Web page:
This page provides background information and instructional videos on how to use secondary sources (books, treatises, and law review articles) as part of your legal research. The page is divided into four sections:
The LUC Library Catalog is where you'll find a record of every book, e-book, set of books, and journal (by title) in LUC libraries. The Library Catalog also provides access to many but not all titles that LUC provides access to via subscription databases.
If you are looking to see if Loyola has a particular book, the best way to search is to go to the advanced search screen, then choose title from the first-drop down box and enter the book title (or pertinent keywords). Make sure that you are searching under the "Books, Articles & more" to ensure that you search all LUC libraries.
For more on how to use the LUC Library Catalog to locate secondary sources, see the brief demonstartive video in the Instructional Video section of this page.
Once you’ve located a print secondary source, using the library catalog, for example, it is important to know how to access the information contained within. Locating material in print resources is different than searching materials online for a couple reasons: first, because print resources are only updated periodically, it is necessary to ensure completeness by checking to make sure there is no additional related material in a pocket part or supplement. Second, it is not possible to do a full-text search in print. Instead, you are going to have to use a keyword index.
So, here is the basic three-step process for searching secondary sources in print, whether those sources be encyclopedias, books, or treatises.
More and more our access to secondary sources exists through commercial providers like Lexis, Westlaw and Bloomberg. So it is important to understand the advantages and disadvantages of using secondary sources online. While it is certainly true that commercial providers offer access to many secondary sources that the libraries no longer maintain in print, one must remember that the documents retrieved from online secondary sources are among the most expensive available, so be wary of costs when accessing secondary sources through Lexis and Westlaw.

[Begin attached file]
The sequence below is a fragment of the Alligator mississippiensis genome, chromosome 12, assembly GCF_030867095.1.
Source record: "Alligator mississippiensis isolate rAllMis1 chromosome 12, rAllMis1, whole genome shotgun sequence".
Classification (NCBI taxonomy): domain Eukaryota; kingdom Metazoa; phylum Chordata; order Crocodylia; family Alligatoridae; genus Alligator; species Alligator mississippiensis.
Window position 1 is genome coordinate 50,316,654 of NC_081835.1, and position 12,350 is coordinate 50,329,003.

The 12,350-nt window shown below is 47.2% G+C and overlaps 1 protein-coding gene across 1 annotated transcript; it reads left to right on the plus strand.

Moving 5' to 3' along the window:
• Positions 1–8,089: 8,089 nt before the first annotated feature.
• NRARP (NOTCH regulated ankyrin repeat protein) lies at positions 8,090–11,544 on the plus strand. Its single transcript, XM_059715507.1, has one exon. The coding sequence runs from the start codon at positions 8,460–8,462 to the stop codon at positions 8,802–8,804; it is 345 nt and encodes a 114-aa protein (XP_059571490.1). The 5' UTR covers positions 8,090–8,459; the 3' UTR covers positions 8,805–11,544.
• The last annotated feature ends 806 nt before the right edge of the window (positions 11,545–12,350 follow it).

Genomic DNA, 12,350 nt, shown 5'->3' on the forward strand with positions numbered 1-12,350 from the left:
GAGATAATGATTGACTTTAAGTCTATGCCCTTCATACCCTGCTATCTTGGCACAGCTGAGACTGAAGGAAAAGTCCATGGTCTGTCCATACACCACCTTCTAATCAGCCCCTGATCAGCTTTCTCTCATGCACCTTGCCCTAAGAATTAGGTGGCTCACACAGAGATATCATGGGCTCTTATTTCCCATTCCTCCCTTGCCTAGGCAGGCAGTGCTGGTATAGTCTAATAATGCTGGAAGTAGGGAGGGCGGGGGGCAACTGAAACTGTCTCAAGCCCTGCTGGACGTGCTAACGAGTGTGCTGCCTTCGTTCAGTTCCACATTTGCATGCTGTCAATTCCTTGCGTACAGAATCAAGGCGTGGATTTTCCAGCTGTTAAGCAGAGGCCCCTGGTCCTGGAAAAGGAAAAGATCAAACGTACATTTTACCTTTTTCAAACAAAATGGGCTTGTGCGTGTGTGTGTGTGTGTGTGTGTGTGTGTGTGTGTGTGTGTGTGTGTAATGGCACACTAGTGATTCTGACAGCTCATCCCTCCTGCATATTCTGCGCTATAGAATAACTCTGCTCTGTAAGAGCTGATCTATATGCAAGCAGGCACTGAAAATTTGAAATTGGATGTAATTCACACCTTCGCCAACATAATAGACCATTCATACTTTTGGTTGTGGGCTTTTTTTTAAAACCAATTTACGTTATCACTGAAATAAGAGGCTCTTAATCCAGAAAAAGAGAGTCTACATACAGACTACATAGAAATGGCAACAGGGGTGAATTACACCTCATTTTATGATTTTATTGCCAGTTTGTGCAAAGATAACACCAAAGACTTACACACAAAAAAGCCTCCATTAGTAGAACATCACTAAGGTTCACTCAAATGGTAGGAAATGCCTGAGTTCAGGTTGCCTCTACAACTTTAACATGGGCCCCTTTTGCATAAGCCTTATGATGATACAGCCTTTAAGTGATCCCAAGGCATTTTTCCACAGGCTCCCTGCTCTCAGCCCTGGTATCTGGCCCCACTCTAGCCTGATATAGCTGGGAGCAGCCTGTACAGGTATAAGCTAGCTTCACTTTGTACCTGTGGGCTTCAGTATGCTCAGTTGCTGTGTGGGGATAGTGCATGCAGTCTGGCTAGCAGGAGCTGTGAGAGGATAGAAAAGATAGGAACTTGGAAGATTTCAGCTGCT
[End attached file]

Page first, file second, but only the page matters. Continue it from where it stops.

Also, when using secondary sources online, remember to take advantage of finding tools like keyword indexes, and tables of contents. For more on these techniques, see the Locating Information in Print Secondary Sources video in the Instructional Videos section of this page. Many online secondary sources do not have keyword indexes, but all have some form of table of contents.
Finally, be aware that treatises are available in either Lexis or Westlaw but not in both. If you are trying to search a specific treatise online, you will have to know who the publisher or provider is to access it. This is one of the reasons why the library catalog can be so valuable. It lists all the treatises and points you to all the places that they are available.
For more on specific techniques for searching secondary sources in commercial databases, see the Using Secondary Sources Online video in the Instructional Videos section of this page.
Law journal articles often provide helpful references to cases, statutes, and other authorities on a subject matter. For that reason, an on-point law journal article can often prove to be a legal research homerun. There a number of different ways to search for law journal articles. If you do not have access to law journal articles through a commercial provider like Lexis or Westlaw, two of the best sources for locating law journal articles are HeinOnline and LegalTrac.
For more information on using LegalTrac and HeinOnline to search for law journal articles, see Using LegalTrac and HeinOnline to Search for Law Journal Articles video available in the Instructional Videos section of this page.